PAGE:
Fresnillo gains among mostly lower miners

| September 30, 2011 | 0 Comments
Fresnillo gains among mostly lower miners

European equities markets were lower Friday on further indications that the global economy is slowing as Chinese manufacturing activity remained in contraction, Eurozone inflation was up to 3 percent in August and German retail sales dropped 2.9 percent in August from the previous month in a much larger decline than expected.

The FTSE 100 was down 1.32 percent to 5,128.48 in London, while the FTSE 250 dropped 1.66 percent to 9,819.39

Most miners were lower, but gold and silver miner Fresnillo (LSE: FRES) added 4.76 percent to lead gains on the 100, followed by a 2.61 percent gain for Randgold Resources (LSE: RRS), while Aquarius Platinum (LSE: AQP) was the worst performer in the mining sector as it dropped 6.68 percent, while Kazakhmys (LSE: KAZ) was down 4.92 percent.

The media sector was also mostly lower, but digital rights specialist Perform Group (LSE: PER) added 5.44 percent to lead gains on the 250, while business and financial magazine publisher Euromoney Institutional Investor (LSE: ERM) added 2.84 as the only other gainer in the sector, while advertiser WPP (LSE: WPP) dropped 4.53 percent after it was downgraded from “neutral” to “reduce” by Natixis.

Inspection and product testing company Intertek Group (LSE: ITRK) dropped 9.51 percent as the worst performer on the 100, while oil and gas explorer Afren (LSE: AFR), which was down 10.71 percent, had the worst day on the 250.

Still in the energy sector, BP (LSE: BP) was down 0.84 percent on rumors that its deal to sell Pan American Energy is about to break down, but oil and gas industry supplier Hunting (LSE: HTG) added 1.61 percent for the best performance in the sector.

The FTSE Eurofirst 300 was down 1.59 percent to 918.44 while the IBEX fell 0.53 percent to 8,546.6, the CAC-40 was 1.51 percent lower to 2,981.96 and the Dax dropped 2.44 percent to 5,502.02.

Markets in Asia and the Pacific region were mixed on mixed economic data from the United States.

The Nikkei 225 was down 0.01 percent to 8,700.29 in Tokyo, while the Topix index was 0.15 percent lower to 761.17 but the Mothers market added 0.5 percent to 402.15.

Sumitomo Electric Industries (TYO: 5802), which makes electric wire and optical fiber cables, dropped 8 percent on worries that the US will fine the company for fixing prices after Furukawa Electric (TYO: 5801), which dropped 5.3 percent, agreed to a guilty plea and fine for bid rigging.

Banks were lower even though German legislators voted to increase their nation’s contribution to a rescue fund for troubled Eurozone economies, with Mitsubishi UFJ (TYO: 8306) down 0.3 percent while Sumitomo Mitsui Financial Group (TYO: 8316) was down 0.6 percent.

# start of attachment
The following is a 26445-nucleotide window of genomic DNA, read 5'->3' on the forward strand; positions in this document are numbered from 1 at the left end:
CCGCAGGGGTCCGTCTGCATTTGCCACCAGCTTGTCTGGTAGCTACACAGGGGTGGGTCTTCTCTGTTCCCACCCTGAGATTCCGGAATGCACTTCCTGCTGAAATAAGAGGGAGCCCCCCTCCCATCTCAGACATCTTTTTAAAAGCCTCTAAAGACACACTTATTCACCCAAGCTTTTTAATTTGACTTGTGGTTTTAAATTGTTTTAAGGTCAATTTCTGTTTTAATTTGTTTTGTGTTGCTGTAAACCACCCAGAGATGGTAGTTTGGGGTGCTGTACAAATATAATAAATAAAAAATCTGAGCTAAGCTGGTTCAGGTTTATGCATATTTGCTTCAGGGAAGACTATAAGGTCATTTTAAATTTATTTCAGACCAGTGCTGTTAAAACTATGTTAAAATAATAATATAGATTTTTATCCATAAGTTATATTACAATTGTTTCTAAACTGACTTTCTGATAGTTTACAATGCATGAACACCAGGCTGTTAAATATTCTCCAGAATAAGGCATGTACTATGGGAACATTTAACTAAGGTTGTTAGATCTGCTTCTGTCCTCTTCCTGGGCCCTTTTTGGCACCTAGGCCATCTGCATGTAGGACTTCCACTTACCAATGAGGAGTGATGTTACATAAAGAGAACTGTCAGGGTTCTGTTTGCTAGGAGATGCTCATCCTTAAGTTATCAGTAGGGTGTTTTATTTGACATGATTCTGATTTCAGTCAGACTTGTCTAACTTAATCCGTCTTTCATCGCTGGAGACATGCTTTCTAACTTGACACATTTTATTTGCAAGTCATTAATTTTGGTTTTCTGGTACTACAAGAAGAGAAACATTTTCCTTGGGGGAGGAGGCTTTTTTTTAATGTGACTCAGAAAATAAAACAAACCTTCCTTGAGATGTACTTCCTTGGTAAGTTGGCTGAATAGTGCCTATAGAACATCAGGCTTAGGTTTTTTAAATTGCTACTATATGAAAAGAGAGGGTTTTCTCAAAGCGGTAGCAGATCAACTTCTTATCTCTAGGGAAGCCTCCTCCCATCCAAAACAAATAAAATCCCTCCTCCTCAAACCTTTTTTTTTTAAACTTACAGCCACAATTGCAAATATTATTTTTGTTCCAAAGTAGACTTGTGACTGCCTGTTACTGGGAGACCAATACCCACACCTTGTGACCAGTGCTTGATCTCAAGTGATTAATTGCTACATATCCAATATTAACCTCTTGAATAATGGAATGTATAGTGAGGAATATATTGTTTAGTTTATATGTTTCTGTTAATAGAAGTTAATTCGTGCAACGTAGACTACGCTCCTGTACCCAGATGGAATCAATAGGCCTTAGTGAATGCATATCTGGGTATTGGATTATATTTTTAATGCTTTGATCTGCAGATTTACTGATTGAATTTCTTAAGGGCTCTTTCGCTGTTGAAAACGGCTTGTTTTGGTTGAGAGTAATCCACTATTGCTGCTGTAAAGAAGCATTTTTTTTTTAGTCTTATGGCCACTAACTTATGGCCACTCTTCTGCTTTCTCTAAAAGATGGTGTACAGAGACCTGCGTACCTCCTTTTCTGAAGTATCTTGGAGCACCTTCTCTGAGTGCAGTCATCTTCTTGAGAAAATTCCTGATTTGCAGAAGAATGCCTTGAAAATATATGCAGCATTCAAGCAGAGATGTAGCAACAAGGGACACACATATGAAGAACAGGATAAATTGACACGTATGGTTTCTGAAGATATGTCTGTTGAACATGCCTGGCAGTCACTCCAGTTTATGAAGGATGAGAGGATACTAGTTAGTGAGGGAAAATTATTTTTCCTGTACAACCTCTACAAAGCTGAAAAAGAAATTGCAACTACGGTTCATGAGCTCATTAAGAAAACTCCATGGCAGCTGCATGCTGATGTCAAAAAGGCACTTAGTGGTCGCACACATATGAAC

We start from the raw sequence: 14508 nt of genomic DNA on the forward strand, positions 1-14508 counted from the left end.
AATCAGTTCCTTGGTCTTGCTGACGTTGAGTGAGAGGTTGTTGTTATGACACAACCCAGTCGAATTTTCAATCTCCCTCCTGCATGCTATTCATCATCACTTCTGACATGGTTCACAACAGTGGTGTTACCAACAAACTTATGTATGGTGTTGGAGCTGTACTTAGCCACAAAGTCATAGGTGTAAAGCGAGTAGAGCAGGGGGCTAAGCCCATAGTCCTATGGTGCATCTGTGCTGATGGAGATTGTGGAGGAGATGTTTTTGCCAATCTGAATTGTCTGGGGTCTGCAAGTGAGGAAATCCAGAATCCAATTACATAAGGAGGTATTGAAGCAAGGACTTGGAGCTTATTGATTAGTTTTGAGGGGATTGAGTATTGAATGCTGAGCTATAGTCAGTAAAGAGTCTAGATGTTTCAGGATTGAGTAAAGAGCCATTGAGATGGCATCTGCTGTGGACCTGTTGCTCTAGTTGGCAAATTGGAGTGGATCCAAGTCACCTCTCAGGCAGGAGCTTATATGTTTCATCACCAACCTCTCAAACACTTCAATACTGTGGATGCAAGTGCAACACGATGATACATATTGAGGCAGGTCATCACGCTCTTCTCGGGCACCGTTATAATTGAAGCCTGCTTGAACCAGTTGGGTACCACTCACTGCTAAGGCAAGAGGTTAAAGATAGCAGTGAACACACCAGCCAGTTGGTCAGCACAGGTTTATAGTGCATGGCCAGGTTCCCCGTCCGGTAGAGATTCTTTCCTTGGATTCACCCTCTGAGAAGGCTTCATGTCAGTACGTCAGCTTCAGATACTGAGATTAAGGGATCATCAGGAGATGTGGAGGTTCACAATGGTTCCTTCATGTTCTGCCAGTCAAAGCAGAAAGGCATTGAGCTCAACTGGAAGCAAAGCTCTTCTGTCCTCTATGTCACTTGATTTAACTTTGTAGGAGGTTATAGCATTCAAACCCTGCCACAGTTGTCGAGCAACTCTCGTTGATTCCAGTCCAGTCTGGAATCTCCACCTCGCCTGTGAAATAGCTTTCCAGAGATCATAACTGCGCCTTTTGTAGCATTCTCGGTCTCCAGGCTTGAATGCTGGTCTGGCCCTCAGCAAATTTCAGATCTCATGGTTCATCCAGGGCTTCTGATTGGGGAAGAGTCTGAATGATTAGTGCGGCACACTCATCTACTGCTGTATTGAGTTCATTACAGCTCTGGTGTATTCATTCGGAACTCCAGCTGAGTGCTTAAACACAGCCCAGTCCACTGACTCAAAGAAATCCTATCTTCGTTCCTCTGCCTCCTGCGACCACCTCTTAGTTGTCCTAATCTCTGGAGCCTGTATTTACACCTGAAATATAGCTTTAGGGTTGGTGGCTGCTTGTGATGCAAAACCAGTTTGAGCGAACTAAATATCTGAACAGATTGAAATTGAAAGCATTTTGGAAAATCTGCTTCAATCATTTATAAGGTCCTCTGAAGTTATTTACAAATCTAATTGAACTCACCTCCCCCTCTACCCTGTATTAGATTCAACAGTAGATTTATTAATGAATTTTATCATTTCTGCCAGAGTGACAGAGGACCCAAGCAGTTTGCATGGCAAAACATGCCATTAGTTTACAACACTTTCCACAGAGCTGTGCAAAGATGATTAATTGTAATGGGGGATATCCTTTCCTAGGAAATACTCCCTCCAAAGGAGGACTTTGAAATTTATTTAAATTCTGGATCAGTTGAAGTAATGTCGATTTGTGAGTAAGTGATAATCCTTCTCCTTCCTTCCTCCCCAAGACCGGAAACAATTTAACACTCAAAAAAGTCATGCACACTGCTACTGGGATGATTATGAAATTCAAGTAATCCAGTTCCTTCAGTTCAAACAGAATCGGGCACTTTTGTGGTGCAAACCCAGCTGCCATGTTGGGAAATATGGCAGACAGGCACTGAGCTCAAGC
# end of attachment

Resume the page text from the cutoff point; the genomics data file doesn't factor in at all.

Exporters were lower, with carmakers Toyota Motor (TYO: 7203) and Honda Motor (TYO: 7267) down 0.5 percent and 1.4 percent respectively, while in the electronics sector Sony (TYO: 6758) was 0.5 percent lower while Panasonic (TYO: 6752) dropped 1.2 percent.

Other decliners in the sector included the Shanghai Composite, which was down 0.26 percent to 2,359.22, while the Straits Times Index fell 1.22 percent to 2,675.16 in Singapore, India’s Sensex was 1.46 percent lower to 16,453.8 and the Hang Seng dropped 2.32 percent to 17,592.4 in Hong Kong.

Australia’s markets were slightly higher as the S&P/ASX200 added 0.01 percent to 4,008.6 and the Sydney Ordinaries gained 0.05 percent to 4,070.1, while South Korea’s Kospi was up 0.02 percent to 1,769.65 and Taiwan’s Taiex was 0.6 percent higher to 7,225.38.

New York equities markets were lower at just before 1 p.m. local time, with the Dow Jones Industrial Average down 0.72 percent to 11,073.6, while the S&P 500 had dropped 0.97 percent to 1,149.1 and the Nasdaq Composite was 1.21 percent lower to 2,450.85.

Crude oil prices were mixed, with November contracts for West Texas Intermediate crude down $1.02 to $81.12 per barrel at midday on the New York Mercantile Exchange, but Brent crude was last reported up 6 cents to $104.01 per barrel on the ICE Futures Europe exchange in London, with oil prices ending the month almost 10 percent lower, while it was down 16 percent in the quarter.

Metals prices were also mixed in New York trade at midday , with December contracts for gold up $14.30 to $1,631.60 per troy ounce while December silver was less than a cent lower to $30.52 per troy ounce, with the gains for gold coming as lower prices enticed physical buyers to make purchases but a stronger US dollar held gains back.

December contracts for copper were down 6 cents to $3.19 per pound at midday in New York, while three-month contracts for the metal used in manufacturing and construction dropped $211.50 to $7,018.50 per tonne on the London Metal Exchange, with prices hurt by the new manufacturing data from China.

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